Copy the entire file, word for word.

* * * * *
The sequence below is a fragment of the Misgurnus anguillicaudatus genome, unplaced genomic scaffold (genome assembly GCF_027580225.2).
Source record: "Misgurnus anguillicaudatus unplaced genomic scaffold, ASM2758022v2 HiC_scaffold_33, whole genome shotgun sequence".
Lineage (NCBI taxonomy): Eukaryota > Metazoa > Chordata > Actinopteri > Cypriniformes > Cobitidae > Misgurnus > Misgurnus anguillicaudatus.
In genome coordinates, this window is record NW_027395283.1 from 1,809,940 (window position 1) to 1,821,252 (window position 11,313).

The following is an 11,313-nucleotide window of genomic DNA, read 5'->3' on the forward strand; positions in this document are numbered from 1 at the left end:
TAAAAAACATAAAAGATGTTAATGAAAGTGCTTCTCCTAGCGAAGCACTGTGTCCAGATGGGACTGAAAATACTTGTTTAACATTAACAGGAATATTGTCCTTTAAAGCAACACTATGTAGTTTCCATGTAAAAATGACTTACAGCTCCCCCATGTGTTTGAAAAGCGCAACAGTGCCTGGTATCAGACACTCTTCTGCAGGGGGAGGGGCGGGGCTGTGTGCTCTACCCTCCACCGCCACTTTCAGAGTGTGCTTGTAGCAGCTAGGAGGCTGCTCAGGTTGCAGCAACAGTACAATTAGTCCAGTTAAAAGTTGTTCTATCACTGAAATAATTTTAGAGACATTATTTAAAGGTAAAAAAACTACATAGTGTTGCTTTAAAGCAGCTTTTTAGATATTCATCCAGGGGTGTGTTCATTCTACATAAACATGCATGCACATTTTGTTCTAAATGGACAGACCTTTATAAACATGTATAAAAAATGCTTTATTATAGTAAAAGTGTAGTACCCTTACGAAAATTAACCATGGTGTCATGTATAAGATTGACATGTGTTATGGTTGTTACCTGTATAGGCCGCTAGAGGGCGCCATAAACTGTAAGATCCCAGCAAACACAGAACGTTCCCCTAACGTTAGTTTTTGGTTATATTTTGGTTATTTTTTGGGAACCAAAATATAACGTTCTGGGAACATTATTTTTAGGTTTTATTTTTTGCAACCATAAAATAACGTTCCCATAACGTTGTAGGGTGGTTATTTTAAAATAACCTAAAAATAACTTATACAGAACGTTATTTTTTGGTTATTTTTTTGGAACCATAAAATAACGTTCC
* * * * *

The sequence below is a fragment of the Misgurnus anguillicaudatus genome, unplaced genomic scaffold (genome assembly GCF_027580225.2).
Source record: "Misgurnus anguillicaudatus unplaced genomic scaffold, ASM2758022v2 HiC_scaffold_33, whole genome shotgun sequence".
Lineage (NCBI taxonomy): Eukaryota > Metazoa > Chordata > Actinopteri > Cypriniformes > Cobitidae > Misgurnus > Misgurnus anguillicaudatus.
In genome coordinates, this window is record NW_027395283.1 from 1,809,940 (window position 1) to 1,821,252 (window position 11,313).

The following is an 11,313-nucleotide window of genomic DNA, read 5'->3' on the forward strand; positions in this document are numbered from 1 at the left end:
TAAAAAACATAAAAGATGTTAATGAAAGTGCTTCTCCTAGCGAAGCACTGTGTCCAGATGGGACTGAAAATACTTGTTTAACATTAACAGGAATATTGTCCTTTAAAGCAACACTATGTAGTTTCCATGTAAAAATGACTTACAGCTCCCCCATGTGTTTGAAAAGCGCAACAGTGCCTGGTATCAGACACTCTTCTGCAGGGGGAGGGGCGGGGCTGTGTGCTCTACCCTCCACCGCCACTTTCAGAGTGTGCTTGTAGCAGCTAGGAGGCTGCTCAGGTTGCAGCAACAGTACAATTAGTCCAGTTAAAAGTTGTTCTATCACTGAAATAATTTTAGAGACATTATTTAAAGGTAAAAAAACTACATAGTGTTGCTTTAAAGCAGCTTTTTAGATATTCATCCAGGGGTGTGTTCATTCTACATAAACATGCATGCACATTTTGTTCTAAATGGACAGACCTTTATAAACATGTATAAAAAATGCTTTATTATAGTAAAAGTGTAGTACCCTTACGAAAATTAACCATGGTGTCATGTATAAGATTGACATGTGTTATGGTTGTTACCTGTATAGGCCGCTAGAGGGCGCCATAAACTGTAAGATCCCAGCAAACACAGAACGTTCCCCTAACGTTAGTTTTTGGTTATATTTTGGTTATTTTTTGGGAACCAAAATATAACGTTCTGGGAACATTATTTTTAGGTTTTATTTTTTGCAACCATAAAATAACGTTCCCATAACGTTGTAGGGTGGTTATTTTAAAATAACCTAAAAATAACTTATACAGAACGTTATTTTTTGGTTATTTTTTTGGAACCATAAAATAACGTTCC